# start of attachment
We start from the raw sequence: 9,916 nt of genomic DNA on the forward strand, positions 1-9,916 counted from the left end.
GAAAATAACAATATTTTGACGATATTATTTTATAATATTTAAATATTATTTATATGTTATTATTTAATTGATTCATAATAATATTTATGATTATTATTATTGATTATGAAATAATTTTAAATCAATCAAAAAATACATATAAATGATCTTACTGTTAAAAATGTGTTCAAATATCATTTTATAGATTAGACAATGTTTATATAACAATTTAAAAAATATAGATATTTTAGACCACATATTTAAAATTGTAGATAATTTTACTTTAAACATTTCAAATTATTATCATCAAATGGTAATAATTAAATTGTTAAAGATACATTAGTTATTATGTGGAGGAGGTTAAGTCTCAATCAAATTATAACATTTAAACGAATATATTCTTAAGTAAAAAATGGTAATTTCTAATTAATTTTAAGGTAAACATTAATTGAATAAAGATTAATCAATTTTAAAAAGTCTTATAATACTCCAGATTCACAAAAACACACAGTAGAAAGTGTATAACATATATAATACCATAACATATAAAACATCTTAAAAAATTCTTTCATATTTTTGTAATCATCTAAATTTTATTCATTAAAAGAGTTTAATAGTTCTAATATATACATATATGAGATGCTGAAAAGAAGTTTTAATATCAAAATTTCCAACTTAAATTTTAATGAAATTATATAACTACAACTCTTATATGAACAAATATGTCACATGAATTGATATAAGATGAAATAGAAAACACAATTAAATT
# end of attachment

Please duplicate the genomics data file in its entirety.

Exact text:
We start from the raw sequence: 9,916 nt of genomic DNA on the forward strand, positions 1-9,916 counted from the left end.
GAAAATAACAATATTTTGACGATATTATTTTATAATATTTAAATATTATTTATATGTTATTATTTAATTGATTCATAATAATATTTATGATTATTATTATTGATTATGAAATAATTTTAAATCAATCAAAAAATACATATAAATGATCTTACTGTTAAAAATGTGTTCAAATATCATTTTATAGATTAGACAATGTTTATATAACAATTTAAAAAATATAGATATTTTAGACCACATATTTAAAATTGTAGATAATTTTACTTTAAACATTTCAAATTATTATCATCAAATGGTAATAATTAAATTGTTAAAGATACATTAGTTATTATGTGGAGGAGGTTAAGTCTCAATCAAATTATAACATTTAAACGAATATATTCTTAAGTAAAAAATGGTAATTTCTAATTAATTTTAAGGTAAACATTAATTGAATAAAGATTAATCAATTTTAAAAAGTCTTATAATACTCCAGATTCACAAAAACACACAGTAGAAAGTGTATAACATATATAATACCATAACATATAAAACATCTTAAAAAATTCTTTCATATTTTTGTAATCATCTAAATTTTATTCATTAAAAGAGTTTAATAGTTCTAATATATACATATATGAGATGCTGAAAAGAAGTTTTAATATCAAAATTTCCAACTTAAATTTTAATGAAATTATATAACTACAACTCTTATATGAACAAATATGTCACATGAATTGATATAAGATGAAATAGAAAACACAATTAAATT